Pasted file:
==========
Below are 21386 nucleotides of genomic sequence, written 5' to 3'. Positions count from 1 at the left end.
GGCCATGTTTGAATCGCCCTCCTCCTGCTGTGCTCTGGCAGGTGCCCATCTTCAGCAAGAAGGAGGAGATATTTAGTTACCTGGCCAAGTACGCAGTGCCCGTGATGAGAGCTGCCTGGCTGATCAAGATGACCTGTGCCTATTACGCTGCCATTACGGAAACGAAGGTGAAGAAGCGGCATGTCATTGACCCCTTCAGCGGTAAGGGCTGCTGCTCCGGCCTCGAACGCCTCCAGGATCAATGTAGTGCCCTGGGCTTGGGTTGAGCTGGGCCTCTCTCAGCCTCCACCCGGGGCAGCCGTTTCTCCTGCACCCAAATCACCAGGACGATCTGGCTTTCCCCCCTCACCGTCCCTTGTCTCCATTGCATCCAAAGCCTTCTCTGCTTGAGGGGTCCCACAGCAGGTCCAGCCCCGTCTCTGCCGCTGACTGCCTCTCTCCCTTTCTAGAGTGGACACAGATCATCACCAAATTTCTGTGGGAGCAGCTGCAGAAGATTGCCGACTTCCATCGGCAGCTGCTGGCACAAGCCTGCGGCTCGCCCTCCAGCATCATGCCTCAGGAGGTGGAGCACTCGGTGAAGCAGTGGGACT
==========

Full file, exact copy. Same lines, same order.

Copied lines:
Below are 21386 nucleotides of genomic sequence, written 5' to 3'. Positions count from 1 at the left end.
GGCCATGTTTGAATCGCCCTCCTCCTGCTGTGCTCTGGCAGGTGCCCATCTTCAGCAAGAAGGAGGAGATATTTAGTTACCTGGCCAAGTACGCAGTGCCCGTGATGAGAGCTGCCTGGCTGATCAAGATGACCTGTGCCTATTACGCTGCCATTACGGAAACGAAGGTGAAGAAGCGGCATGTCATTGACCCCTTCAGCGGTAAGGGCTGCTGCTCCGGCCTCGAACGCCTCCAGGATCAATGTAGTGCCCTGGGCTTGGGTTGAGCTGGGCCTCTCTCAGCCTCCACCCGGGGCAGCCGTTTCTCCTGCACCCAAATCACCAGGACGATCTGGCTTTCCCCCCTCACCGTCCCTTGTCTCCATTGCATCCAAAGCCTTCTCTGCTTGAGGGGTCCCACAGCAGGTCCAGCCCCGTCTCTGCCGCTGACTGCCTCTCTCCCTTTCTAGAGTGGACACAGATCATCACCAAATTTCTGTGGGAGCAGCTGCAGAAGATTGCCGACTTCCATCGGCAGCTGCTGGCACAAGCCTGCGGCTCGCCCTCCAGCATCATGCCTCAGGAGGTGGAGCACTCGGTGAAGCAGTGGGACT